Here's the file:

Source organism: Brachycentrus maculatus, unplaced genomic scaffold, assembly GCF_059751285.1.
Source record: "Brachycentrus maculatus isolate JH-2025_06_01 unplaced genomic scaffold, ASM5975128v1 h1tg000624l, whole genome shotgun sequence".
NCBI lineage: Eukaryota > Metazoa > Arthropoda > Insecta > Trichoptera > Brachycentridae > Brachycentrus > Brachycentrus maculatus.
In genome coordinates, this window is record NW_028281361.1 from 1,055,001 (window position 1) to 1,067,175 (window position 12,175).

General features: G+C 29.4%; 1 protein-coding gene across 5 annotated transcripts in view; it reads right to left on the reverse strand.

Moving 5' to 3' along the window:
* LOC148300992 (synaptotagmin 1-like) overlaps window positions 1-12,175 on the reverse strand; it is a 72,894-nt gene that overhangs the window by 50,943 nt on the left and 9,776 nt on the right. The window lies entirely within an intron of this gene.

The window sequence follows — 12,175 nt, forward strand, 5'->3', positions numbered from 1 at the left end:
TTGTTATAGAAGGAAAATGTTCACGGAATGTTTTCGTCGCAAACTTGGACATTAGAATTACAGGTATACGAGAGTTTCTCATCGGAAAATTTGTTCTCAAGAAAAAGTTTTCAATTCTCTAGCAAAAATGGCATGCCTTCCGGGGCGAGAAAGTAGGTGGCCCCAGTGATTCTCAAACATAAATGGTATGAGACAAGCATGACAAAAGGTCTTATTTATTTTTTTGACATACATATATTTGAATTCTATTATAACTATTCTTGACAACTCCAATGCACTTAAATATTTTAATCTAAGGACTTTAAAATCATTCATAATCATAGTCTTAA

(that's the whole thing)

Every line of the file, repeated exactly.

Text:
Source organism: Brachycentrus maculatus, unplaced genomic scaffold, assembly GCF_059751285.1.
Source record: "Brachycentrus maculatus isolate JH-2025_06_01 unplaced genomic scaffold, ASM5975128v1 h1tg000624l, whole genome shotgun sequence".
NCBI lineage: Eukaryota > Metazoa > Arthropoda > Insecta > Trichoptera > Brachycentridae > Brachycentrus > Brachycentrus maculatus.
In genome coordinates, this window is record NW_028281361.1 from 1,055,001 (window position 1) to 1,067,175 (window position 12,175).

General features: G+C 29.4%; 1 protein-coding gene across 5 annotated transcripts in view; it reads right to left on the reverse strand.

Moving 5' to 3' along the window:
* LOC148300992 (synaptotagmin 1-like) overlaps window positions 1-12,175 on the reverse strand; it is a 72,894-nt gene that overhangs the window by 50,943 nt on the left and 9,776 nt on the right. The window lies entirely within an intron of this gene.

The window sequence follows — 12,175 nt, forward strand, 5'->3', positions numbered from 1 at the left end:
TTGTTATAGAAGGAAAATGTTCACGGAATGTTTTCGTCGCAAACTTGGACATTAGAATTACAGGTATACGAGAGTTTCTCATCGGAAAATTTGTTCTCAAGAAAAAGTTTTCAATTCTCTAGCAAAAATGGCATGCCTTCCGGGGCGAGAAAGTAGGTGGCCCCAGTGATTCTCAAACATAAATGGTATGAGACAAGCATGACAAAAGGTCTTATTTATTTTTTTGACATACATATATTTGAATTCTATTATAACTATTCTTGACAACTCCAATGCACTTAAATATTTTAATCTAAGGACTTTAAAATCATTCATAATCATAGTCTTAA